There is a nice Slavic touch to this song that is always popular in Eurovision. Alekseev has a rebel/Byronic hero vibe that is very (sober-ish) Pete Doherty sexy, and I could just look at his face and forget all about this meh song and let him cradle me in his weak but sensual arms. Just look at him put a flame to his tongue. Sorry, I’m getting carried away, but I think that’s the technique here. If they do one of those dramatic stage showers I’m sure we’ll all be gagging for it and hand him a crown and sceptre while whispering “hush, my sweet baby, it will all be ok”.
For some reason this song is in Italian which I’m sure has something to do with the opera vibes going on here. Here’s the thing: Nechayeva is absolutely stunning. This means she’ll be forgiven for at least some vocal imperfections. There’s always at least one dramatic opera moment with a huge dress on a platform. I honestly don’t know how often this shtick can be copied before people realise it’s plain boring unless performed by a woman with a beard or an eccentric vampire man (I will never forget you, Cezar). This song is peppered with drinking cues, though, so get ready to pass out.
It’s immediately clear this song comes from the Balkan. It’s dark, has a strong melody, a dragging rhythm. It’s also the first group we’re seeing this Eurovision, so that should make them a bit more memorable. As soon as the harmonising starts, this song becomes even stronger. It’s quite dramatic, and there are some lovely vocalisations that again honour the group’s roots. I’m not mad.
I already hate them for that group name. And this song is stupid. There are no redeeming qualities and I will not spend any more time on this BS.
This song is not a hit. It sounds like an album filler track. For an annual contest this is not up to scratch. They definitely tried with the parlando singing and the slight variation in the bridge, but there is very little meat on this bone. We’ve hit a bit of a Eurovision dry spell, and I think we’re ready to be swept of our feet again.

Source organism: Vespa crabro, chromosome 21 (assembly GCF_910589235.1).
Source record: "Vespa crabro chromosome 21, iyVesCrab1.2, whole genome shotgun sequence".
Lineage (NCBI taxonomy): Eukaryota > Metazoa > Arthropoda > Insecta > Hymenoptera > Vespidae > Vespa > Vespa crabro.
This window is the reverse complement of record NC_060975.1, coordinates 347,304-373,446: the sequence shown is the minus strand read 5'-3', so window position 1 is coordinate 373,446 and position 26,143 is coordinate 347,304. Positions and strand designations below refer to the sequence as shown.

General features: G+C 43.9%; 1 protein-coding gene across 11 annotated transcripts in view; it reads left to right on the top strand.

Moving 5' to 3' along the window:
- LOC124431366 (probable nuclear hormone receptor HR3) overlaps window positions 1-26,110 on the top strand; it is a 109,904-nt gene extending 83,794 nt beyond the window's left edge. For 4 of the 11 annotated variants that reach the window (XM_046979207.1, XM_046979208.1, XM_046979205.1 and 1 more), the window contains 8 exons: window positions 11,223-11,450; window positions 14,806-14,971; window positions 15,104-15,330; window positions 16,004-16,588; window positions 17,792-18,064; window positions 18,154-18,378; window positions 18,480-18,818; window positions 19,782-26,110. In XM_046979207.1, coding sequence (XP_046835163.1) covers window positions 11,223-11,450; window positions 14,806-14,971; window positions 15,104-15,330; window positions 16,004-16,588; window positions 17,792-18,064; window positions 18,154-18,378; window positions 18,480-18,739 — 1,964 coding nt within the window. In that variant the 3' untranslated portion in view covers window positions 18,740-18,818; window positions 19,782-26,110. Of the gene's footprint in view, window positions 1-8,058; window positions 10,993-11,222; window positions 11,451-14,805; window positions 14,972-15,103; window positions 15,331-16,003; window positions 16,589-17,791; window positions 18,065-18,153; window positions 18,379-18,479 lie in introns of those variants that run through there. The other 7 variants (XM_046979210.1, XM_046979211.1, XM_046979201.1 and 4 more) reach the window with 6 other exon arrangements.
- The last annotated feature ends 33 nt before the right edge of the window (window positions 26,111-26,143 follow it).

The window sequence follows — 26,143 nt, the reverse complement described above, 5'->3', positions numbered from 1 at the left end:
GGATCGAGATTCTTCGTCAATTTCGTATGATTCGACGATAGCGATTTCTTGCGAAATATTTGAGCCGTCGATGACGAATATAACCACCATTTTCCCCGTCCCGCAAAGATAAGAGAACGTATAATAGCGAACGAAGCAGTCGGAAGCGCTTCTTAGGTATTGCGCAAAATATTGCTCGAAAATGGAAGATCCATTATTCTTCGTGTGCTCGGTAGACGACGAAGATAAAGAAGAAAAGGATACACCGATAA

Sampson has a deep and beautiful voice which is a welcome change after what could be called a ensemble of meh. It’s also always lovely to see someone who’s not white. As far as diversity goes Eurovision has been so focussed on inclusion in terms of gender and sexuality, that race unfortunately has not really been a point of focus. I don’t know if the subtle gospel aspects of this song are the best way to be more racially inclusive, but this song is not bad at all and with this charming and sweet-voiced artist this might just be enough to earn Austria a spot in the final.
“Oniro Mou” is haunting and compelling. Sung in Greek and clearly grounded in traditional music, this is the kind of interpretation that Eurovision needs. Although it lacks variation as the song progresses, the general atmosphere is so intriguing that I don’t mind all that much. I doubt that this will be done justice during a live rendition, but I’m keeping my fingers crossed.
This is very Eurovision. There is a strong build-up, and a full use of Aalto’s vocal range. There are violins, there is a dance beat. The message is also very classic. Overcoming your fear, coming out the other end a stronger person. It’s a signature Eurovision theme that is bound to leave a mark. Is it a winner? It depends on how unique this entry is this year. I would be very underwhelmed if it did win.
An Armenian ballad. The first verse implied that drama might ensue. Drama does ensue but not the kind I was expecting. Is this a pre-chorus? It appears not. However a beat joins verse two (classic). A gradual build up toward an uber dramatic climax, perhaps? Yup, there we go. It’s not that a predictable song can’t win you Eurovision, it’s just so disappointing when it happens.
I’m expecting this to be maybe a bit urban based on the caps in that group name. No wait, it’s rock? A bit of a poppy version of Band of Skulls / The Kills? I’ve not heard a song like this yet, so any other “Eurovision Rock” song will be less interesting because we’ve already heard this one. It’s reason enough to get them to the final, and it’s not half bad so who knows where this one will go.
I am already scared that there will be Celtic violins in this one. The video is set in Temple Bar and I just can’t. But wait, there’s a positive twist: a lovely romantic choreography with two guys! You go, Ireland, you go. I really hope they do this on stage because that should definitely see Ireland into the final. It makes this kind of generic UK-style ballad a lot more charming and genuine and that is not something you see a lot during Eurovision.
Very poppy, this song could be in the radio. That bubbling beat, that anthem-like pre-chorus, that build-up, that drop! OK, this song is awesome. The electronic latin vibe is so 2018. I am impressed. I think this is the ideal song to end the first semi-final and I would be surprised if this didn’t end up in the top five.
Faves (in alphabetical order): Austria, Bulgaria, Cyprus, Greece, Switzerland.